apart. Is it okay if I commit a corrected version? (This time, I’ll validate
it beforehand.)

… if you like, sure, that’s fine.

The style was invalid for two reasons:

  1. the value of the name attribute was wrong

  2. the position of the cs:type element was wrong (while RNG has an
    unordered “interleave” content model, it does not apply to
    attribute-based content; as a result, the required three templates
    must come first, in a particular order)

Bruce

OK, I see; they have dates rendered a little differently.

Hopefully, over time this sort of weirdness will whittle away!

Bruce

Actually, one thing to consider when you design a style where you need
to include more than the required defaults is what is default, and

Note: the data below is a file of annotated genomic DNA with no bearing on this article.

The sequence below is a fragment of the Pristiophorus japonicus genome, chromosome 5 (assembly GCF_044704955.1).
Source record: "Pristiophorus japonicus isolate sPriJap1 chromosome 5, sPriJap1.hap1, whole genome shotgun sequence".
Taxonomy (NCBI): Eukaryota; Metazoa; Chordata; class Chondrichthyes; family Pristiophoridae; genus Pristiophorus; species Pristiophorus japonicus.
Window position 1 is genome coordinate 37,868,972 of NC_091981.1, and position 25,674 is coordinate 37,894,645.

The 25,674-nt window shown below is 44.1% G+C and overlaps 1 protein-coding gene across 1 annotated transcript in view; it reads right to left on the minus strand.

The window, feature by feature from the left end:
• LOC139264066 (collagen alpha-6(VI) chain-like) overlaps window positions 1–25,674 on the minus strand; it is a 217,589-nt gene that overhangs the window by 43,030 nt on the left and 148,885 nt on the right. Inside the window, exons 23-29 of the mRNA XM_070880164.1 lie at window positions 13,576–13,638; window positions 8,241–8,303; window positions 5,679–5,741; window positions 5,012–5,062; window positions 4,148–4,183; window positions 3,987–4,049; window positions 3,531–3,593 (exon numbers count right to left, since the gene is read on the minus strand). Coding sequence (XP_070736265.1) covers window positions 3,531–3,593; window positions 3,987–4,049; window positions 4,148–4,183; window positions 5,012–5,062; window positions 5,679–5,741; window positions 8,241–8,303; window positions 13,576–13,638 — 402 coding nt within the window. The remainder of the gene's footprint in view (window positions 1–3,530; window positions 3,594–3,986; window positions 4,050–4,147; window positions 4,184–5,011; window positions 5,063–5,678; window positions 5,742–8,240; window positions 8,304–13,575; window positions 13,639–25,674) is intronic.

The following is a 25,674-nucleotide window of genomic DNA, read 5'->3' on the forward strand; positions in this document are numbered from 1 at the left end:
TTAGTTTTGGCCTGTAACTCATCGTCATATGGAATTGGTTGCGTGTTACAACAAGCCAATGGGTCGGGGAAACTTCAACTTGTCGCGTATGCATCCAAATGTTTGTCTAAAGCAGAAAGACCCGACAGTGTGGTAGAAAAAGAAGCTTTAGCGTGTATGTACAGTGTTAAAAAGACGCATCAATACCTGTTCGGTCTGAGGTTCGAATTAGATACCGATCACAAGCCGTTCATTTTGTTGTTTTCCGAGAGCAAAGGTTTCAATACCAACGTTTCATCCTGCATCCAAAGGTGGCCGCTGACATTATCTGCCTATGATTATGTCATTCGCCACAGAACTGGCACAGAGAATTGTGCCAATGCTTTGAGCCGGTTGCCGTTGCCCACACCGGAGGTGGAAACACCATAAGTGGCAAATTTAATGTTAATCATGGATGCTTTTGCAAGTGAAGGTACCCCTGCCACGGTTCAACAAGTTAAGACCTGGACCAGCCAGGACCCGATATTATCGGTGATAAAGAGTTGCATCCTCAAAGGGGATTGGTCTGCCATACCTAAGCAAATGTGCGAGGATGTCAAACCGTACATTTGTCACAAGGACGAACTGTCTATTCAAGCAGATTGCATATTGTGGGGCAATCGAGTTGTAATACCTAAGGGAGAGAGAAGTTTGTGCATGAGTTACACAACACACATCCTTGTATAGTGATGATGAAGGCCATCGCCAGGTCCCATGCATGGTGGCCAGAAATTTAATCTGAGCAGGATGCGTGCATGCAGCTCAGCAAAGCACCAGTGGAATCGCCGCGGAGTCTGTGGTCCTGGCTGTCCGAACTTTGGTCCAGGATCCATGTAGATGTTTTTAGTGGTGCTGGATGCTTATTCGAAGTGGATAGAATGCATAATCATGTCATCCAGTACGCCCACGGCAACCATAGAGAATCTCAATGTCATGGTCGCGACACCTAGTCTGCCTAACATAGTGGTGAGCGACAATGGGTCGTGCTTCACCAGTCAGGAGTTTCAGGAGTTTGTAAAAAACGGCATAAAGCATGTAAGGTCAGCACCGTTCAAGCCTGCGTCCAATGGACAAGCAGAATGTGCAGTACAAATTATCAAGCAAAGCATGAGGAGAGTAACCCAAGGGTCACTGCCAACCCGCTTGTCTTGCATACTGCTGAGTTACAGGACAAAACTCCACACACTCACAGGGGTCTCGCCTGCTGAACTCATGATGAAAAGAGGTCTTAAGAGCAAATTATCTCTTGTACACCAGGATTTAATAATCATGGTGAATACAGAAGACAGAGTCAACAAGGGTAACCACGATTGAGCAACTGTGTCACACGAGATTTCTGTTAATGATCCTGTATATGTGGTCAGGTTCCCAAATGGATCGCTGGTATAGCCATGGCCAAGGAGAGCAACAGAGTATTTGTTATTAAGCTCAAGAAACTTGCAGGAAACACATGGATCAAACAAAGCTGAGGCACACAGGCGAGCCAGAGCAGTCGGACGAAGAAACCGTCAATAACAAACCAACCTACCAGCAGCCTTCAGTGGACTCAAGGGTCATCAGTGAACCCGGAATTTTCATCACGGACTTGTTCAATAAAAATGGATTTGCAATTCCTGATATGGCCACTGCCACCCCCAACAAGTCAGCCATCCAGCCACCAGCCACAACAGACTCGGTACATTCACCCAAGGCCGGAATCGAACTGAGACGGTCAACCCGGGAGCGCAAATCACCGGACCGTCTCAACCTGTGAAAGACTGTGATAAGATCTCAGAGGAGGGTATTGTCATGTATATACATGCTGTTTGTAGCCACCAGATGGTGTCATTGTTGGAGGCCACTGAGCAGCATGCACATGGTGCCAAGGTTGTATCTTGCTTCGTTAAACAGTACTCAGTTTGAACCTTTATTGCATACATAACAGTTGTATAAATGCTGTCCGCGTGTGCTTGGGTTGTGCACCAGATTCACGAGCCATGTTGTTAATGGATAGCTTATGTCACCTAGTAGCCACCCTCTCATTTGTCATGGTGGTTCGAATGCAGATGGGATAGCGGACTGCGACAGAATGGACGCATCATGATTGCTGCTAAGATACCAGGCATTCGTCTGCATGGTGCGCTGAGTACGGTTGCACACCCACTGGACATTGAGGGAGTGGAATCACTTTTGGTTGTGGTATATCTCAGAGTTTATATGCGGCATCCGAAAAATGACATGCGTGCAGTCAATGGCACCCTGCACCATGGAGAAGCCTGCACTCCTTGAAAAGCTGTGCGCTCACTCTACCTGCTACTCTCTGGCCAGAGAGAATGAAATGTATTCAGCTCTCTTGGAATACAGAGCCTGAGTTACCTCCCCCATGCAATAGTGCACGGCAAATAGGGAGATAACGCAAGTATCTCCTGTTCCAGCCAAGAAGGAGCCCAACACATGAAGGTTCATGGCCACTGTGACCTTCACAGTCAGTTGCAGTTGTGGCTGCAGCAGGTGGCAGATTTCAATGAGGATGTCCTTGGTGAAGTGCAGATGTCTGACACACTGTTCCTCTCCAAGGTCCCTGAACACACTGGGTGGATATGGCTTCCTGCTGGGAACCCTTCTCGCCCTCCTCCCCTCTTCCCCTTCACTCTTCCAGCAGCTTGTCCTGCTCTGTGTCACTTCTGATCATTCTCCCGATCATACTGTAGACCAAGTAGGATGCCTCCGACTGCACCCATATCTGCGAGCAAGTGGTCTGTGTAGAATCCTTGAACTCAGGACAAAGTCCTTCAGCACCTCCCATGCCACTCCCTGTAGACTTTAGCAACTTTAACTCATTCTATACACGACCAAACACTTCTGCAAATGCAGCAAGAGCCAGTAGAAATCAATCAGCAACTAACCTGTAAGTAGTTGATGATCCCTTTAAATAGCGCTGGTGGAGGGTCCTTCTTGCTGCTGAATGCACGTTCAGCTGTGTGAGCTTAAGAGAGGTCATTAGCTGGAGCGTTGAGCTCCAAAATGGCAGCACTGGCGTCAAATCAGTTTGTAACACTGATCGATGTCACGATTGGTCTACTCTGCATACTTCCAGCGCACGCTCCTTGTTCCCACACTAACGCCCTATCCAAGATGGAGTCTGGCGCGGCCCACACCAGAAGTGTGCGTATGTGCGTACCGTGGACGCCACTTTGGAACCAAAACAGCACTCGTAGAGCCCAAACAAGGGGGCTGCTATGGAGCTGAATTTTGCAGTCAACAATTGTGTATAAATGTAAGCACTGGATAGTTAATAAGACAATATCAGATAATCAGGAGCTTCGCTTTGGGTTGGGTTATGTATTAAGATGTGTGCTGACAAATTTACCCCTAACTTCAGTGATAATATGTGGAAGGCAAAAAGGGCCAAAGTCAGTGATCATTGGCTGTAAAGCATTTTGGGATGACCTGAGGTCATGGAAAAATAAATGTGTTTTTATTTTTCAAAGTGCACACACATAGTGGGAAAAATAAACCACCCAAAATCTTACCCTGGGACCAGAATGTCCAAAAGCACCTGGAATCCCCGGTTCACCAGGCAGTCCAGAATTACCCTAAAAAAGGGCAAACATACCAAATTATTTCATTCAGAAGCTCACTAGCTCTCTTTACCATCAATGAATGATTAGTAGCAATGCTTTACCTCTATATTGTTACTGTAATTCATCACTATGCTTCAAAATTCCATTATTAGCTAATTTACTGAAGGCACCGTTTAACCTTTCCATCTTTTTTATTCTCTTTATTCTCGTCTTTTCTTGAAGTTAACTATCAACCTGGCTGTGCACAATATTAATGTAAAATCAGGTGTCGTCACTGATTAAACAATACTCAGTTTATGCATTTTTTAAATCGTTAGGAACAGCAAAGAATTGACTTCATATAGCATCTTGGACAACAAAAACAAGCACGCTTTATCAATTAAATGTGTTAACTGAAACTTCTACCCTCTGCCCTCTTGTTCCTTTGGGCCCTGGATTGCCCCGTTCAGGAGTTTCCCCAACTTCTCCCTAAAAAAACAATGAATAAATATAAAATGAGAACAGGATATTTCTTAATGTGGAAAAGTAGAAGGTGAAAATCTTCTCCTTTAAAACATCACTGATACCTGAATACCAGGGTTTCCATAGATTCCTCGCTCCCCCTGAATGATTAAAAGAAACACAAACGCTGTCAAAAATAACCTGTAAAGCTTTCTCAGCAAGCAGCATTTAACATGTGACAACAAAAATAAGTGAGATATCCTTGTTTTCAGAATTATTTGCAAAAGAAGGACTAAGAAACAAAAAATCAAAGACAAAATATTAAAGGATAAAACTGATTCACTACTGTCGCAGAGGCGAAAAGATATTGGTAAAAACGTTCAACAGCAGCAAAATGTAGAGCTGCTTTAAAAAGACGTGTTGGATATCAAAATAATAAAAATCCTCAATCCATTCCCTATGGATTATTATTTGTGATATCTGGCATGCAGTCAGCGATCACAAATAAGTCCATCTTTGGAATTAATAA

what unique? E.g. does it make more sense to treat the journal article
handling as default and add an “article-magazine” template, or vice
versa?

I’m not providing an answer here; just pointing it out. It might
indeed make more sense to go this way, since “article” then covers all
of them except journal articles.

Bruce

I notice that in the newest revision of the chicago-a.csl file, the
"journal-article" and “article” styles for CMS have been merged into one.
This will result in incorrect output when working with journal articles,
since the Chicago Manual of Style defines different formats for these two
types (see CMS 15th ed., 17.150).

Yeah, practically speaking I think these sort of rules are silly. I
prefer 17.161; if you have the data, print it.

Omitting volume and issue with magazines seems just a convenience.